Advertisement

Differences in Visual Attention Performance Between Action Game Playing and Non-playing Children

  • Min-Sheng Chen
  • Tien-Sheng Chiu
  • Wei-Ru Chen
Conference paper
Part of the Advances in Intelligent Systems and Computing book series (AISC, volume 826)

Abstract

Games often act as a teaching tool, but prolonged video game playing may have effects on the cognitive ability of schoolchildren. The present research aims to investigate such effects. The study recruited schoolchildren from grades 1 to 6 as participants to examine differences in attention performance between action game players and non-players. The experiment used the modified UFOV (useful field of view) operated with such factors as distance and clues. The results revealed that the players are significantly superior to the non-players in reaction speed and accuracy, suggesting that the players have better attention in the space and selection realms. In addition, distance also had a significant effect on the participants: increase in distance significantly lowered the accuracy of the non-players, whereas that of the players changed little. The results suggest that video games can strengthen the visual attention of children. It is recommended that the research findings be considered in the design of teaching tools related to attention training. In addition, the task characteristics of the action game content can be incorporated in educational materials to improve the effectiveness of training and assistance.

Keywords

Schoolchildren Action games Game players Visual attention 

References

  1. 1.
    Buckley D, Codina C, Bhardwaj P, Pascalis O (2010) Action video game players and deaf observers have larger Goldmann visual fields. Vision Res 50(5):548–556.  https://doi.org/10.1016/j.visres.2009.11.018CrossRefGoogle Scholar
  2. 2.
    Castel AD, Pratt J, Drummond E (2005) The effects of action video game experience on the time course of inhibition of return and the efficiency of visual search. Acta Physiol (Oxf) 119(2):217–230.  https://doi.org/10.1016/j.actpsy.2005.02.004CrossRefGoogle Scholar
  3. 3.
    Chisholm JD, Hickey C, Theeuwes J, Kingstone A (2010) Reduced attentional capture in action video game players. Atten Percept Psychophys 72(3):667–671.  https://doi.org/10.3758/APP.72.3.667CrossRefGoogle Scholar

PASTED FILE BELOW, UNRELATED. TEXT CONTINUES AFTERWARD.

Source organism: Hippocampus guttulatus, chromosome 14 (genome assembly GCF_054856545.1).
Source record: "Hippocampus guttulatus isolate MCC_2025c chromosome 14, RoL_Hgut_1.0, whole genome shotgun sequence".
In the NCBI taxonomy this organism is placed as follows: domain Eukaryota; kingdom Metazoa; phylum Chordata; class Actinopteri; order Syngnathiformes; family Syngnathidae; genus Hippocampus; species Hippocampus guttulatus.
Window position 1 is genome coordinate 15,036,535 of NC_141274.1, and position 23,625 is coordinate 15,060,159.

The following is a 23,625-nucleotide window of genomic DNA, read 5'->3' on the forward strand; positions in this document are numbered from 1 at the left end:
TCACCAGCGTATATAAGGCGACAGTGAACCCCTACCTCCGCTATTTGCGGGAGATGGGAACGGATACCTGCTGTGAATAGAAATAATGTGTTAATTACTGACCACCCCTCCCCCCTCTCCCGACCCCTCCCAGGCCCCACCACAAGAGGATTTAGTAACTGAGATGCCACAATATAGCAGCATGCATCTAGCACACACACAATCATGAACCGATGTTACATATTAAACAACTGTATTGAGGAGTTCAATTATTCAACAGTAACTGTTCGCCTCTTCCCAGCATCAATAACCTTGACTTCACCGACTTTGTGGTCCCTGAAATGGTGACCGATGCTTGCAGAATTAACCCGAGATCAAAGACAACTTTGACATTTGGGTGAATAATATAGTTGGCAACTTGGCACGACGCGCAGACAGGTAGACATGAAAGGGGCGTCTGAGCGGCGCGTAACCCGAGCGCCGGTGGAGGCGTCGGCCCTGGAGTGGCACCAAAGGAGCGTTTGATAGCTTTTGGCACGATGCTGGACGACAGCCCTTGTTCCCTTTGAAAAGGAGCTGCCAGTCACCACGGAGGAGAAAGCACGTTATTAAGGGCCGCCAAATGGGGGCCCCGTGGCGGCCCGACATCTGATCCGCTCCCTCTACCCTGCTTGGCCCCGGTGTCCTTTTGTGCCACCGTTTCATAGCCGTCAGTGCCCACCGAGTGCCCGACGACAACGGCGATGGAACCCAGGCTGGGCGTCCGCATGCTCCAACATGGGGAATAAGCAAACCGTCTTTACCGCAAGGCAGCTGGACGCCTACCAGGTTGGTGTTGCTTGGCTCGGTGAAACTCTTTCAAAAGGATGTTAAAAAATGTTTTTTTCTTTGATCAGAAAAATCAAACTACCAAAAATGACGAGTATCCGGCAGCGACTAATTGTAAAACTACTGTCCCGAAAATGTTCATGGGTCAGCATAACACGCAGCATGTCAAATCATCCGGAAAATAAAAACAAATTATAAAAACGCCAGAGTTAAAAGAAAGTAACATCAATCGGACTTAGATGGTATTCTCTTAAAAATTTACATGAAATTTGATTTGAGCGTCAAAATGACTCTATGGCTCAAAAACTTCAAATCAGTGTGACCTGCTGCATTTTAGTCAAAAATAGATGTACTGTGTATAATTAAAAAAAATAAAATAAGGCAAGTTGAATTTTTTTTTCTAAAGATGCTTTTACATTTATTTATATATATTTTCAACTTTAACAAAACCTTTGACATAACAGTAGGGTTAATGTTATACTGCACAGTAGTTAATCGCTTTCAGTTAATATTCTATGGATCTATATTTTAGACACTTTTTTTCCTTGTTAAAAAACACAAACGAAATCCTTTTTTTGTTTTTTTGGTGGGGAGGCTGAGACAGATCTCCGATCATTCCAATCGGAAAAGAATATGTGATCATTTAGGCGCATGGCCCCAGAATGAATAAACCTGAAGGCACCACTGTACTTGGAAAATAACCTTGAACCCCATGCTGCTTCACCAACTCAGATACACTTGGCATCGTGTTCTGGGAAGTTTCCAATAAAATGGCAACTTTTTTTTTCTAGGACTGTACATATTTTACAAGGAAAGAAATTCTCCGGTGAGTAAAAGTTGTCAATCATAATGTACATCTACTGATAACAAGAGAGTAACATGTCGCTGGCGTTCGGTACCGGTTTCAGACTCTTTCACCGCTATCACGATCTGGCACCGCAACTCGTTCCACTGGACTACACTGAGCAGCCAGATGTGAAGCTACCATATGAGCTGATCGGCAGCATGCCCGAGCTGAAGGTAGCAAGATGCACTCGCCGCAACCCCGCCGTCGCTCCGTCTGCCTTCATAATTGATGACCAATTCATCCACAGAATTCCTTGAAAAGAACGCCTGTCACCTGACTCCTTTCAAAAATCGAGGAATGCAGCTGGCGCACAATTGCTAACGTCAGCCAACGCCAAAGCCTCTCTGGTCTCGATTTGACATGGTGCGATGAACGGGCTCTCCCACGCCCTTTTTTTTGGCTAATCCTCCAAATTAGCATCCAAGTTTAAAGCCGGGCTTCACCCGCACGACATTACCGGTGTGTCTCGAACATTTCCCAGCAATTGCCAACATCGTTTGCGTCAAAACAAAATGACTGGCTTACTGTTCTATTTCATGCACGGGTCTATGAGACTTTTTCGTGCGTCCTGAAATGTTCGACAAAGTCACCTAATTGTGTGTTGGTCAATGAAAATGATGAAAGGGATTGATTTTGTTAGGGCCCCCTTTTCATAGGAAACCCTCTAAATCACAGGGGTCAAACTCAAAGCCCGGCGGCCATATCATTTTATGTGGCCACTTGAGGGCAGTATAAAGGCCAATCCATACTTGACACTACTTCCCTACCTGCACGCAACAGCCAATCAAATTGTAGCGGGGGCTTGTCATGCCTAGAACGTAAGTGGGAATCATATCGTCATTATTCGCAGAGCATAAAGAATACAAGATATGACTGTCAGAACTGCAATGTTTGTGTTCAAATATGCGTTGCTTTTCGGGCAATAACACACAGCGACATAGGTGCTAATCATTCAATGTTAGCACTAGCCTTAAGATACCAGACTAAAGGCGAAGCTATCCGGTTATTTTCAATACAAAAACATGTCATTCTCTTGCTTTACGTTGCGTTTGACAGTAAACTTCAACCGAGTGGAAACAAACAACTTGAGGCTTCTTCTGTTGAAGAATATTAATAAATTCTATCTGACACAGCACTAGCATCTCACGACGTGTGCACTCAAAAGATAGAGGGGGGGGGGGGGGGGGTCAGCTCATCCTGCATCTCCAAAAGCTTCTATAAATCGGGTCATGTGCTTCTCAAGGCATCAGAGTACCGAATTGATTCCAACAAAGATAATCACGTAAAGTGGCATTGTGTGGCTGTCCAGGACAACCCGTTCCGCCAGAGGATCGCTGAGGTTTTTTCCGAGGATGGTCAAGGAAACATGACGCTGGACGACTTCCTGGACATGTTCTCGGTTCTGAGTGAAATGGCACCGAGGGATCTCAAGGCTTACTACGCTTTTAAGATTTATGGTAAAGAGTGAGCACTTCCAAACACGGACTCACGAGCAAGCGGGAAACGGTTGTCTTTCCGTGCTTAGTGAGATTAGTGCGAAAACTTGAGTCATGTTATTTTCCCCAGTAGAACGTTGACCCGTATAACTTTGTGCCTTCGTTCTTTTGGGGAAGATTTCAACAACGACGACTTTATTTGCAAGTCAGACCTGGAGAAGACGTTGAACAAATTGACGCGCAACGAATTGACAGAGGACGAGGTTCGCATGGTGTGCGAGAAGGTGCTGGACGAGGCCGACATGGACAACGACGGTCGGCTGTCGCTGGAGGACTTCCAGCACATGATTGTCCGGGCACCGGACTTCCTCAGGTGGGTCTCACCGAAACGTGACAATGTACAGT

4. 4.
    Dobrowolski P, Hanusz K, Sobczyk B, Skorko M, Wiatrow A (2015) Cognitive enhancement in video game players: the role of video game genre. Comput Hum Behav 44:59–63.  https://doi.org/10.1016/j.chb.2014.11.051CrossRefGoogle Scholar
  5. 5.
    Dye MW, Bavelier D (2010) Differential development of visual attention skills in school-age children. Vision Res 50(4):452–459.  https://doi.org/10.1016/j.visres.2009.10.010CrossRefGoogle Scholar
  6. 6.
    Dye MW, Green CS, Bavelier D (2009) Increasing speed of processing with action video games. Curr Dir Psychol Sci 18(6):321–326.  https://doi.org/10.1111/j.1467-8721.2009.01660.xCrossRefGoogle Scholar
  7. 7.
    Dye MW, Green CS, Bavelier D (2009) The development of attention skills in action video game players. Neuropsychologia 47(8):1780–1789.  https://doi.org/10.1016/j.neuropsychologia.2009.02.002CrossRefGoogle Scholar
  8. 8.
    Green CS, Bavelier D (2003) Action video game modifies visual selective attention. Nature 423(6939):534–537.  https://doi.org/10.1038/nature01647CrossRefGoogle Scholar
  9. 9.
    Hubert-Wallander B, Green CS, Sugarman M, Bavelier D (2011) Changes in search rate but not in the dynamics of exogenous attention in action videogame players. Atten Percept Psychophys 73(8):2399–2412.  https://doi.org/10.3758/s13414-011-0194-7CrossRefGoogle Scholar
  10. 10.
    Oei AC, Patterson MD (2013) Enhancing cognition with video games: a multiple game training study. PLoS ONE 8(3):e58546.  https://doi.org/10.1371/journal.pone.0058546CrossRefGoogle Scholar
  11. 11.
    Oei AC, Patterson MD (2014) Playing a puzzle video game with changing requirements improves executive functions. Comput Hum Behav 37:216–228.  https://doi.org/10.1016/j.chb.2014.04.046CrossRefGoogle Scholar
  12. 12.
    Spence I, Feng J (2010) Video games and spatial cognition. Rev Gener Psychol 14(2):92–104.  https://doi.org/10.1037/a0019491CrossRefGoogle Scholar

Copyright information

© Springer Nature Switzerland AG 2019

Authors and Affiliations

  1. 1.National Yunlin University of Science and TechnologyDouliouRepublic of China

Personalised recommendations